Your posture – the way you hold yourself – says a lot about you. It can project to the world your self image. Bad posture not only looks downright unappealing, it’s indicative of more serious problems that will, almost invariably, lead to injury in the long run.
For a person who exercises, posture is the position from which exercise begins and finishes. Also, posture is the position from which the musculoskeletal system functions most efficiently and is a key component of any flat stomach workout.
It’s absolutely essential, then, that your efforts in the gym are accompanied by good posture. Whenever you’re out of ideal alignment, the resting position of the joint is faulty. The joint surfaces are being loaded in positions which aren’t optimal, and this encourages breakdown of the joint. It also encourages faulty adaptation of the connective tissues around the joint as well as faulty length / tension relationships, so the muscles don’t work synergistically. This will result in injury.
The most common postural imbalances found in the gym are the forward head posture, rounded shoulders and too much pelvic tilt. This occurs when the hip flexors are short and tight, the lumbar erectors are short and tight and pectoralis minor and major are shortened relative to their antagonists, which are the muscles that pull the shoulders back. As a result the head is usually forward.
To correct postural problems start by stretching your chest really well. Stretch your hip flexors and lower back as well. Then learn the basic posture for all upright exercises:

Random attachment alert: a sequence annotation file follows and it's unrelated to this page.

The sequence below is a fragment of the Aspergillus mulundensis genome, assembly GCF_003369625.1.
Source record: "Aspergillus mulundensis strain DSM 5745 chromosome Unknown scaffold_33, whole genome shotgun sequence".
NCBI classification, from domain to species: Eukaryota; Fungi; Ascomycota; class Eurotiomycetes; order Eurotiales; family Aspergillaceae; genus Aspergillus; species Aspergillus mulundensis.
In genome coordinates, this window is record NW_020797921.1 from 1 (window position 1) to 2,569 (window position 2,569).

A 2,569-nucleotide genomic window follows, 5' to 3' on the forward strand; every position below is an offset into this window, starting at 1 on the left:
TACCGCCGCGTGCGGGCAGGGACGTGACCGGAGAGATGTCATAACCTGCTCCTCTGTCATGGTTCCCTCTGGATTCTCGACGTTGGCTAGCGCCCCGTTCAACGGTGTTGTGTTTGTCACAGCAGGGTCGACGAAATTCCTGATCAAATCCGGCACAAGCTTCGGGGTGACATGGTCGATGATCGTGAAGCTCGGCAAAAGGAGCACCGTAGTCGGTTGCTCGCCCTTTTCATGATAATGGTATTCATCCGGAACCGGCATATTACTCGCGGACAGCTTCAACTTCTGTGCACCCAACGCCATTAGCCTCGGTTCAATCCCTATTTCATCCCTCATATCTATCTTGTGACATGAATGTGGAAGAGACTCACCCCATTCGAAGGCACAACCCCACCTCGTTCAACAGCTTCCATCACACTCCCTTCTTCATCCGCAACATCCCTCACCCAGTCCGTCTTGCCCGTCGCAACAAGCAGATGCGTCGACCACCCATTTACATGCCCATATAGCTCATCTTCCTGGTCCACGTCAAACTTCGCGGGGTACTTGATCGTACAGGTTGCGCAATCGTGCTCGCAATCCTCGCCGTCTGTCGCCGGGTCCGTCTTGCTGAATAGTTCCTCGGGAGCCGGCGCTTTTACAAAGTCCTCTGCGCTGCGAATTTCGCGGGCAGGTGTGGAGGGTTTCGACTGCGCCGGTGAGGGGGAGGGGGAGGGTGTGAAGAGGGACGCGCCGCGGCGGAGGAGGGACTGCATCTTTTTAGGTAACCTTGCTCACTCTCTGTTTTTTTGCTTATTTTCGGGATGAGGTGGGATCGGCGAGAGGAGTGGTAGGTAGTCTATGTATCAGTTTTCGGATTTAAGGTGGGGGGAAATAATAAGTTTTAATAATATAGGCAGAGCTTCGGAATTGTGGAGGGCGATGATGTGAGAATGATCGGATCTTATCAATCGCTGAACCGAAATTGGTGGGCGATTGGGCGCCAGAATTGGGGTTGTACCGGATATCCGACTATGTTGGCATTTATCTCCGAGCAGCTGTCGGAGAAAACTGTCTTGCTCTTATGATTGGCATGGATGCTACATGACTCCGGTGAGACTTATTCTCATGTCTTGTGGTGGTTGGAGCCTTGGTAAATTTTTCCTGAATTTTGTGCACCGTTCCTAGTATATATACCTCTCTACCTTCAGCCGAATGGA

Keep your feet parallel. Don’t stand with your toes turned out. The knees should be unlocked. Have a neutral spine. Keep your shoulders back. They should be directly over the hips and should not be rounded forwards. Take a deep breath to raise your chest up. Hold that start position. Now position yourself so that your head is right over the top of your shoulders.
The above postural position may mean that you have to drop the weight slightly that you are using. That’s because you’re not going to be able to cheat as easily. A key area of exercise where many people are unwittingly ruining their posture is to do with training the abdominal area. People who train abs generally do them incorrectly. They think they’re exercising the abdominal muscles, but frequently they end up over utilizing their hip flexors, often in a shortened position. This encourages shortening of the hip flexors which tilts the pelvis forward. For some people this creates what looks like a protruding abdomen.
Abdominal muscles are over 50% fast twitch fibers. They respond best to higher resistance, lower repetition loading. If you really want to build a serious set of abs, all you need is a Swiss ball and a light dumbbell. Lay on the Swiss ball and place the dumbbell on your chest. Now stretch back and then crunch up, keeping your spine on the ball at al times. Since the ball is spherical it allows you to condition your abdominals through a full range of motion. It is also unstable, and you have to use different muscles to keep yourself from rolling off. Training your abs on the floor or on a bench is like doing half a barbell curl. You’re only doing half a repetition, which can lead to shortening of the abdominal muscles, pulling the head downward and forward, and altering the posture.
Do not allow your poor posture to get you into trouble in the gym. Next time you hit the gym for your flat stomach workout take a look around at the posture of others. More than likely you’ll see a whole host of disasters just waiting to happen. Then turn the spotlight back on yourself. Do not make the same postural errors that you see around you. Maintain a power posture and you will be putting your best self forward. It will say a lot about you.